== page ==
Making friends as a grown-up isn’t always easy. When I look at my “mom” friends, we’re mostly bonded through our kids. We spend countless hours at cheerleading, football or any of the myriad extra-curricular activities our kids are involved in, and our friendship is based on the relationships of our children with one another. But sometimes, I feel the need to step out of the comfort zone, try to meet people based on interests *I* have, because even though I’m momming 24/7, there needs to be a chance for ME to connect with, well, me, even when doing the mom thing.
So I decided to bring my 1-year-old to a Sukkot event, knowing full well he wouldn’t be able to participate in making a sukkah out of pretzels, but with the hope that maybe, after five years of living in Maine and still feeling slightly isolated and disconnected Jewishly, that I’d meet some other moms and families. I felt awkward walking into a situation where I knew no one except the group leader (who greeted me warmly), but I was determined to enjoy this new experience and bond over the commonality we all shared. After all, I was walking into a Jewish event, the kids were Jewish, I was Jewish, we were there to celebrate a Jewish holiday—AND we were all clearly parents of small children. I was encouraged; I had hope; let the bonding and mom-friending begin!
Except I left friendless. And feeling even more disconnected than before. It wasn’t a failure of lack of effort. I think I introduced myself to almost every grown-up there, and there had to be at least 30 people between adults and kids. I tried to strike up conversations as I followed my blond-haired blue-eyed toddler around with his monster-like walking (a new trick for his first birthday!). The conversations usually went like this: “Hi, I’m Amy! This is Finn!” (as he would carefully saunter up to a new grown-up to check them out). Said grown-up would respond with their name and ask me if he went to the daycare at the JCC. In my head I responded, “Is that a requirement to talk to me?” but I was there to make friends, right? So instead I gave my canned response, “He’s on the waiting list,” which is a truth, but I wasn’t going to tell them it was because when I was looking for daycare I couldn’t find a place that DIDN’T have a waiting list and it’s possible he’s on a few at this point. The conversation would end each time, almost as if it was a prerequisite for him to be there in order to communicate with me. Talk about frustrating.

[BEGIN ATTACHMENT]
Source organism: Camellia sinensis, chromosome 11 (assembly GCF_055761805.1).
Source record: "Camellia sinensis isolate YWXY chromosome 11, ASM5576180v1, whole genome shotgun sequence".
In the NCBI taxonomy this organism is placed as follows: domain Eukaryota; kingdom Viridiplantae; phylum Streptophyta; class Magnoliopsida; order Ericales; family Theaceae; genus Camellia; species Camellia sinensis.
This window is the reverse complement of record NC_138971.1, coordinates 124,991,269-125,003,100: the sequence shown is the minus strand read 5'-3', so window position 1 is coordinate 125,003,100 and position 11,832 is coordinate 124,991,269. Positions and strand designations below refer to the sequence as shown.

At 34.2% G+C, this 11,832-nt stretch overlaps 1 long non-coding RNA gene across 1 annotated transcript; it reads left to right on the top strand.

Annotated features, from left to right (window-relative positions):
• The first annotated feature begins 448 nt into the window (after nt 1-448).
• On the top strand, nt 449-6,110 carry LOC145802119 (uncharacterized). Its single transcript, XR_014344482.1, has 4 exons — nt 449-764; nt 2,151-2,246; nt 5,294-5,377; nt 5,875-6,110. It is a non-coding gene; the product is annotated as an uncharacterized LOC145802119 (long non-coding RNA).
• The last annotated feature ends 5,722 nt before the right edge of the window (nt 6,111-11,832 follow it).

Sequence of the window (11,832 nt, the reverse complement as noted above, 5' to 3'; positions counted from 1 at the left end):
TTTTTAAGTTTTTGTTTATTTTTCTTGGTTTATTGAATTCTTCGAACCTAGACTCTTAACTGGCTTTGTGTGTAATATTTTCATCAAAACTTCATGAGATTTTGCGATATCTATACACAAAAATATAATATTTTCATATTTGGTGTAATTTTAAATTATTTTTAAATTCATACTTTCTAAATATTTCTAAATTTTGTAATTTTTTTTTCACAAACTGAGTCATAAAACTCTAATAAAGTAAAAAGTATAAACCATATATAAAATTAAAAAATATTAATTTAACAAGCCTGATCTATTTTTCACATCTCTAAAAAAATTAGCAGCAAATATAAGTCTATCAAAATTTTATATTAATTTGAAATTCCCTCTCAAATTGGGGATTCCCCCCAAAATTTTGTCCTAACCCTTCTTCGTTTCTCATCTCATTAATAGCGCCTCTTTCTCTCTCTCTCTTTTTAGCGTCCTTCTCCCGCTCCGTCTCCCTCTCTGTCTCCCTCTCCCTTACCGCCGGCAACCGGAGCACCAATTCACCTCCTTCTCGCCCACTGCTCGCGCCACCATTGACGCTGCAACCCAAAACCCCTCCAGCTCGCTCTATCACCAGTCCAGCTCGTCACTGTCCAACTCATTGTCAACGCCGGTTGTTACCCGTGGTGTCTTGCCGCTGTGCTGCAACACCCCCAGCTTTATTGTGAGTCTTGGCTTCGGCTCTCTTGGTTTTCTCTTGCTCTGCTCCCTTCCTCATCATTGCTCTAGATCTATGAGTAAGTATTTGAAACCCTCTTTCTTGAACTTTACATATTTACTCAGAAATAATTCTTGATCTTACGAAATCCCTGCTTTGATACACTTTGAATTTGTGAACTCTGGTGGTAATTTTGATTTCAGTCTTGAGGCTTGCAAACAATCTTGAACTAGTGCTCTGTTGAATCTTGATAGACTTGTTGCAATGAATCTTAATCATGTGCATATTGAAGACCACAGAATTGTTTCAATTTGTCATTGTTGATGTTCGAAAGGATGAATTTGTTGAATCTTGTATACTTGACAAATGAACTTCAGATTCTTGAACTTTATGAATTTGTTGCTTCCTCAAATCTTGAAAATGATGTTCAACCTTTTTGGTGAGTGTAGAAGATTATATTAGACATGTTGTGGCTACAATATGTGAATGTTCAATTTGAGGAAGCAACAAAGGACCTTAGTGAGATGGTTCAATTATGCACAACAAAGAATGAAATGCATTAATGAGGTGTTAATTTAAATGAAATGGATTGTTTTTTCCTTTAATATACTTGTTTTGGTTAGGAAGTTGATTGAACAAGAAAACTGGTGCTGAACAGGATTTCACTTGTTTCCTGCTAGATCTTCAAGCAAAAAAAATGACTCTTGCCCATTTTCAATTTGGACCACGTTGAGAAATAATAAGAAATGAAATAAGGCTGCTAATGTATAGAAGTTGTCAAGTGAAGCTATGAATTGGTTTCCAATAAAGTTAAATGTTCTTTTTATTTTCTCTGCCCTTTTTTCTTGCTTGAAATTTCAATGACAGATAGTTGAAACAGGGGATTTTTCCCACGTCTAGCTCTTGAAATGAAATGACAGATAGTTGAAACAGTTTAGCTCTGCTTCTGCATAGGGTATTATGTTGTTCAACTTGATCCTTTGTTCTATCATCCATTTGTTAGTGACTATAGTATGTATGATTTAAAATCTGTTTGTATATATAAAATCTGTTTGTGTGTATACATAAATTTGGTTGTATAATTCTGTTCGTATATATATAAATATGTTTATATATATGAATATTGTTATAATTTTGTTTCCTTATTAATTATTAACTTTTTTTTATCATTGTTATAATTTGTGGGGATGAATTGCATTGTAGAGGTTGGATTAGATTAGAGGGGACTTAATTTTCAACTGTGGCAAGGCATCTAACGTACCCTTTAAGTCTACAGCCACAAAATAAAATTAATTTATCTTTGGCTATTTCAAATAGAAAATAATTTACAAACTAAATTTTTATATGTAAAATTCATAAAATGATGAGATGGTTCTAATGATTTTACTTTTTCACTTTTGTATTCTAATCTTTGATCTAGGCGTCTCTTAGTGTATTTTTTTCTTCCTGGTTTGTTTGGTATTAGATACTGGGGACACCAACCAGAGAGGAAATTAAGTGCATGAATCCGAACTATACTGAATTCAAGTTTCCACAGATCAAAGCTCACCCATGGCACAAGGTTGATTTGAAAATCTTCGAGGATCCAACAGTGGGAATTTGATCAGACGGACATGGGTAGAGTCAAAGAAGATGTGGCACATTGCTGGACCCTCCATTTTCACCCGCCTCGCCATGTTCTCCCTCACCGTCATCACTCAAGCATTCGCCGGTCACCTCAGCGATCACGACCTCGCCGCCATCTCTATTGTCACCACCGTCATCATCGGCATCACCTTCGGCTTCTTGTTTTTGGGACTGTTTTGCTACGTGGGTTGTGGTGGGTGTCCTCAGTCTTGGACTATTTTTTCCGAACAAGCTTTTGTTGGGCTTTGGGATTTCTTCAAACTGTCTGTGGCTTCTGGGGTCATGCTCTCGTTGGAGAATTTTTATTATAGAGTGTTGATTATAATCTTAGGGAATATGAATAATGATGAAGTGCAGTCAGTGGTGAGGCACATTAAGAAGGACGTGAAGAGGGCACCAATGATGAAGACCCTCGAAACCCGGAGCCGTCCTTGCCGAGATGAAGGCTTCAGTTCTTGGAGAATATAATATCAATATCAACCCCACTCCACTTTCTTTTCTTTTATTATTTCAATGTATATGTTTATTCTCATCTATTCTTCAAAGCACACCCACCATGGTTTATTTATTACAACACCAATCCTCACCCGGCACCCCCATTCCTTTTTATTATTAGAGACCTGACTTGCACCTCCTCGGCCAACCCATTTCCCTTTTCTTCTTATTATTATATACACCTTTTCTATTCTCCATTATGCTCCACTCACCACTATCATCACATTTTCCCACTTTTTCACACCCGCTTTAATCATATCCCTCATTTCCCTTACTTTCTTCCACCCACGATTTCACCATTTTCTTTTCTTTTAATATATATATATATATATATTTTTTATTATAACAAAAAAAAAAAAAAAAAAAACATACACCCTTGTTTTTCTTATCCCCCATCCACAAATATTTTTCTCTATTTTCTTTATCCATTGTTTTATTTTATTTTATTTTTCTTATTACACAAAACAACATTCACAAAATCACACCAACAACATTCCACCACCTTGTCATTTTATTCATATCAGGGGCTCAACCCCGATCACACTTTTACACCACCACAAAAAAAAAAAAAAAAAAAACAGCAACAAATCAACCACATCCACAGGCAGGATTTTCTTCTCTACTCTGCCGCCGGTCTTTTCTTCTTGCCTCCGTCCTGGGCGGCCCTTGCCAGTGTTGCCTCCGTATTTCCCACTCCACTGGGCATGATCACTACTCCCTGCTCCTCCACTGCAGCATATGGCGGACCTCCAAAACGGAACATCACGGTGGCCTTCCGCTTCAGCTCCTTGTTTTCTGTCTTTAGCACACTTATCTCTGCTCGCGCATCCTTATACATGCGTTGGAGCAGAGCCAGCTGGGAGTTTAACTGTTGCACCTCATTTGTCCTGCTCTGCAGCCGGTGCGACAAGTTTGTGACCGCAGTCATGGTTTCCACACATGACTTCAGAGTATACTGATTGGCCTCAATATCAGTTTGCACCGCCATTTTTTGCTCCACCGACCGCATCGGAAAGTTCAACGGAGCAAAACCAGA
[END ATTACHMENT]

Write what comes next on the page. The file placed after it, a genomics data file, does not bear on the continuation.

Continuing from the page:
I wanted to scream at all of them, “If you only knew! If you only knew anything about me! If you only knew my own Jewish connections, my own history, that on Yom Kippur the other day I stood in front of my congregation and chanted Torah, would I be acceptable to talk to then?” I looked around at the group, self-conscious of my blonde toddler in the mix of all the brown-haired kids, with biblical and Hebrew names. Is this what it’s going to be like for him as he grows up? My Jewish, Irish child who has interfaith parents? My Finnian, fitting in with standard white-bread Maine, but not so much in the Jewish community? I found myself surrounded by talk of day school that apparently most children in attendance go to, this rabbi, that rabbi, kids calling their parents eema and abba (Hebrew for mom and dad). And Finn? Oblivious to it all, walking around the sukkah like he owned it, waving and laughing at the kids who mostly ignored him, and picking up brightly colored leaves that had fallen to the ground.
Making mom friends is hard, but I didn’t think being Jewish was also hard. I walked away from the experience wondering if it’s always been like this, that certain status was placed upon you by how you connect Jewishly. And the reality is that in some communities, it truly is. I realized that I used to be one of the “elite” as someone who not only was actively involved in the Jewish community but also WORKED in the Jewish community. I took it for granted that it WAS easy because I was in the mix. But I’m no longer in the mix. And I’m no longer in a Jewish-Jewish family. I’ve now experienced the harshness of being judged based on perceived participation in the organized Jewish community with my blonde-haired kid, and it makes me sad.
As I tucked him into bed when we got home and pulled the green glowstick from the event out of his clenched hand, I wiped schmutz off his face, kissed him and said laila tov (goodnight). If that’s not connecting Jewishly, I don’t know what is. We have a long road ahead of us and I’m just starting to discover how this whole being Jewish thing won’t always be easy, but I’m confident that Finn will grow up knowing who—and what—he is.